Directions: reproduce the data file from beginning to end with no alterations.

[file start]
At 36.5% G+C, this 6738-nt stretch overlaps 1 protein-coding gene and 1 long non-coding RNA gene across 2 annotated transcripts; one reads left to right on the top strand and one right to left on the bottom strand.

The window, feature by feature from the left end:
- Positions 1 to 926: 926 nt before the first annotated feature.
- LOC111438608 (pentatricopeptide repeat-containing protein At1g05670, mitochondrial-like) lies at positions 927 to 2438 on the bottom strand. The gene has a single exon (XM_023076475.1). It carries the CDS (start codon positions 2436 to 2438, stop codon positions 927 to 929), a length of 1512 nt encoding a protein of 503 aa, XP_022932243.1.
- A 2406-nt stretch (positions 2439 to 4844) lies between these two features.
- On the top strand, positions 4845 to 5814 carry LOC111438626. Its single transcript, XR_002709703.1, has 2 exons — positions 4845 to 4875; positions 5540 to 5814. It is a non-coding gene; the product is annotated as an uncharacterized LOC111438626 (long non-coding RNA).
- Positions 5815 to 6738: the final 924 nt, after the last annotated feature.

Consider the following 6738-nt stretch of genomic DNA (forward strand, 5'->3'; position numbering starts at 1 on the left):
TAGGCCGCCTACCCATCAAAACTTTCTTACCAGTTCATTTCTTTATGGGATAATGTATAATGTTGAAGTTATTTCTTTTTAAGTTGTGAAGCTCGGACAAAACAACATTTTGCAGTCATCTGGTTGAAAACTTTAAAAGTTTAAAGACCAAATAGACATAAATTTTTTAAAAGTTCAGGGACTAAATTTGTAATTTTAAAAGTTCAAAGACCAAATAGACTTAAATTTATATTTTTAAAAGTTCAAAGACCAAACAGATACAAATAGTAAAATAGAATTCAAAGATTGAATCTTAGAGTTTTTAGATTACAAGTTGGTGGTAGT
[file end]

At 36.5% G+C, this 6738-nt stretch overlaps 1 protein-coding gene and 1 long non-coding RNA gene across 2 annotated transcripts; one reads left to right on the top strand and one right to left on the bottom strand.

The window, feature by feature from the left end:
- Positions 1 to 926: 926 nt before the first annotated feature.
- LOC111438608 (pentatricopeptide repeat-containing protein At1g05670, mitochondrial-like) lies at positions 927 to 2438 on the bottom strand. The gene has a single exon (XM_023076475.1). It carries the CDS (start codon positions 2436 to 2438, stop codon positions 927 to 929), a length of 1512 nt encoding a protein of 503 aa, XP_022932243.1.
- A 2406-nt stretch (positions 2439 to 4844) lies between these two features.
- On the top strand, positions 4845 to 5814 carry LOC111438626. Its single transcript, XR_002709703.1, has 2 exons — positions 4845 to 4875; positions 5540 to 5814. It is a non-coding gene; the product is annotated as an uncharacterized LOC111438626 (long non-coding RNA).
- Positions 5815 to 6738: the final 924 nt, after the last annotated feature.

Consider the following 6738-nt stretch of genomic DNA (forward strand, 5'->3'; position numbering starts at 1 on the left):
TAGGCCGCCTACCCATCAAAACTTTCTTACCAGTTCATTTCTTTATGGGATAATGTATAATGTTGAAGTTATTTCTTTTTAAGTTGTGAAGCTCGGACAAAACAACATTTTGCAGTCATCTGGTTGAAAACTTTAAAAGTTTAAAGACCAAATAGACATAAATTTTTTAAAAGTTCAGGGACTAAATTTGTAATTTTAAAAGTTCAAAGACCAAATAGACTTAAATTTATATTTTTAAAAGTTCAAAGACCAAACAGATACAAATAGTAAAATAGAATTCAAAGATTGAATCTTAGAGTTTTTAGATTACAAGTTGGTGGTAGT